So I install a 6 in in-line booster fan with a variable speed controller that's wired to come on with the indoor blower. These little fans can kick it out!, but you must realise that they are stealing air from someplace else.
    Behind the ostensible government sits enthroned an invisible government owing no allegiance and acknowledging no responsibility to the people.

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  10. #10
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    In fact stealing air from somewhere else is exactly what seems desirable in some applications. For generalized heating and cooling, it would seem important to understand (or learn from experience?) just where it is being stolen from.

    For one example when a 2-stage AC system runs in low, supply plenum static pressure could be 0.06 inch. Hard to believe that air just doesn't tend to dump out of whatever duct is closest.

  11. #11
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    Quote Originally Posted by pstu View Post
    In fact stealing air from somewhere else is exactly what seems desirable in some applications. For generalized heating and cooling, it would seem important to understand (or learn from experience?) just where it is being stolen from.

    For one example when a 2-stage AC system runs in low, supply plenum static pressure could be 0.06 inch. Hard to believe that air just doesn't tend to dump out of whatever duct is closest.
    What is "ideal" is the correct amount of air at the correct temperature to meet the particular heat load of a room at a given time.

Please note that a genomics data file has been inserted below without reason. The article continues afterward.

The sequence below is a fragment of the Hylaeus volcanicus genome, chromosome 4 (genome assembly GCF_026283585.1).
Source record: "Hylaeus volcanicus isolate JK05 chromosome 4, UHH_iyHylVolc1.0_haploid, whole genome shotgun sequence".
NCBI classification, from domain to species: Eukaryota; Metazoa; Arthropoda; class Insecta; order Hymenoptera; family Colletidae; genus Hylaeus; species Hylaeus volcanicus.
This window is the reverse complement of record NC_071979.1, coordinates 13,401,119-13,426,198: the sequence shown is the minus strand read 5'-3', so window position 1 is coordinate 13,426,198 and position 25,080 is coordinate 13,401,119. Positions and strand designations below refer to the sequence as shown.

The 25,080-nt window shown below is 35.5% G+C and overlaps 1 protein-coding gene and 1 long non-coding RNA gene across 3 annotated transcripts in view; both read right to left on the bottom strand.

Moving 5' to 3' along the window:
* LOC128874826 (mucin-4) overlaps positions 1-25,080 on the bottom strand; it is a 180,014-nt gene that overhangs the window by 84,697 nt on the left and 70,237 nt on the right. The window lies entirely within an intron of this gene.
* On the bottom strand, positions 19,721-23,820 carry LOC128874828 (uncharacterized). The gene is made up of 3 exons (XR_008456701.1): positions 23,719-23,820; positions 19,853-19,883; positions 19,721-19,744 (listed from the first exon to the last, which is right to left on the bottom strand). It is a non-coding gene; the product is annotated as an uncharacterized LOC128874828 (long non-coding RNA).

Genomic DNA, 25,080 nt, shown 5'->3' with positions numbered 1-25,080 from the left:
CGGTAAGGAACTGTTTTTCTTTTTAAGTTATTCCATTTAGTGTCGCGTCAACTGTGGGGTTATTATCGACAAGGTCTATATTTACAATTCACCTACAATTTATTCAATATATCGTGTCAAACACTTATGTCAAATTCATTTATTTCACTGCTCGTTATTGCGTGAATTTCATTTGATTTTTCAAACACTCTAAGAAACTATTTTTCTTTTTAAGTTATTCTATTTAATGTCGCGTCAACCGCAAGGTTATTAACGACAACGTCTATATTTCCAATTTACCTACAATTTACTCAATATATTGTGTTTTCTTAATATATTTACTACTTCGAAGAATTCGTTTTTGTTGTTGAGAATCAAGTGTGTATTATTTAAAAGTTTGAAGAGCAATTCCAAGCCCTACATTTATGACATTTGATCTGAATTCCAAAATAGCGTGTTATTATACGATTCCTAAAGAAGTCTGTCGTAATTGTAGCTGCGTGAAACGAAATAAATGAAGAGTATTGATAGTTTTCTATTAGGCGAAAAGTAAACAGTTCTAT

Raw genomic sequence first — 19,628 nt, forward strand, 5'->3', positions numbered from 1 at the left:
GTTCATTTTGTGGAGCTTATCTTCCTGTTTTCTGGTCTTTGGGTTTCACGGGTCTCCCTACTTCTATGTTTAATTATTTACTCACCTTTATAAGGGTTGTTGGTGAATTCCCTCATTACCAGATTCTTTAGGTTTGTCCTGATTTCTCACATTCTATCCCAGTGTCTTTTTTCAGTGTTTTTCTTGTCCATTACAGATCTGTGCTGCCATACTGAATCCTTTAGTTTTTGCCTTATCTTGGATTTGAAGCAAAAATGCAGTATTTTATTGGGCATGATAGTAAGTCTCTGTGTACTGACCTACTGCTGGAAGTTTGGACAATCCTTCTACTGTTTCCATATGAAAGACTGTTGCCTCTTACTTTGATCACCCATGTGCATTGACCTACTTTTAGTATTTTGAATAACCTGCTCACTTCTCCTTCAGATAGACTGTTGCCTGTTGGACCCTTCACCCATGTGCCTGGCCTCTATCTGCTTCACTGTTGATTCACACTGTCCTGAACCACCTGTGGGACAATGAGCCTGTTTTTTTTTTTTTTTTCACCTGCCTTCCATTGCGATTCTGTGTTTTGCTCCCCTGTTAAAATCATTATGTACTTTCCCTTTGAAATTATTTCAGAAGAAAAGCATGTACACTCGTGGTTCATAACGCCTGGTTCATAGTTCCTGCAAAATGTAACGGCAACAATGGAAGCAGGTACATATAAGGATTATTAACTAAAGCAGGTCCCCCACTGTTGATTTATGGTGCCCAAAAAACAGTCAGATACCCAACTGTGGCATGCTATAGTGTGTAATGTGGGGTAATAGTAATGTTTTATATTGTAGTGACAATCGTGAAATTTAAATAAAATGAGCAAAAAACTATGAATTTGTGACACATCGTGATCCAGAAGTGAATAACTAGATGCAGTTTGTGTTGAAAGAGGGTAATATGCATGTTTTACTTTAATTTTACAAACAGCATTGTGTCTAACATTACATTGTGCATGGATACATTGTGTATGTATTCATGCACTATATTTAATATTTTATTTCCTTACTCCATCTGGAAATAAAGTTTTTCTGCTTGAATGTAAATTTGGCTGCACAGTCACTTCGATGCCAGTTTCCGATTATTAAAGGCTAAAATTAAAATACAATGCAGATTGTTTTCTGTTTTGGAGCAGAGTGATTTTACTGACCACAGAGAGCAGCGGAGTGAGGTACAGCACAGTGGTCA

Since we don't yet have control technology that can accurately assess the heat gain or loss of any given room at any given condition, we design for an accepted maximum and minimum climate condition for a geographic region.

    Realistically, short of tearing out construction to correct bad design and/or installation, dampers or duct booster fans might help right a temperature imbalance to an extent. The latter is less preferred, as it equates to adding more energy to correct a deficiency in design/installation; for had that been correct from the beginning, overall less energy would be consumed to attain comfort goals.

    We're at a crossroads in the residential HVAC industry, IMO. Either maintain the status quo of slap-dash HVAC design and installation in the face of rising energy prices, or adopt a two prong approach of both consumer education and backing up such with good design and installation practices. Only the latter fork, IMO, is sustainable over the long term...and a wise choice for a contractor to pursue.

  12. #12
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    Quote Originally Posted by pstu View Post

    For one example when a 2-stage AC system runs in low, supply plenum static pressure could be 0.06 inch. Hard to believe that air just doesn't tend to dump out of whatever duct is closest.
    Low static pressure in the duct permits the air to travel easier in the duct. Since the pressure is lower, it doesn't force out more air then required to the closet supplies.

    High static pressure causes the closet supplies to get more air then the rooms need.
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  13. #13
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    Thanks Beenthere, that is the opposite of what I thought would be happening. I appreciate your expertise and your helpfulness.

    Best wishes -- Pstu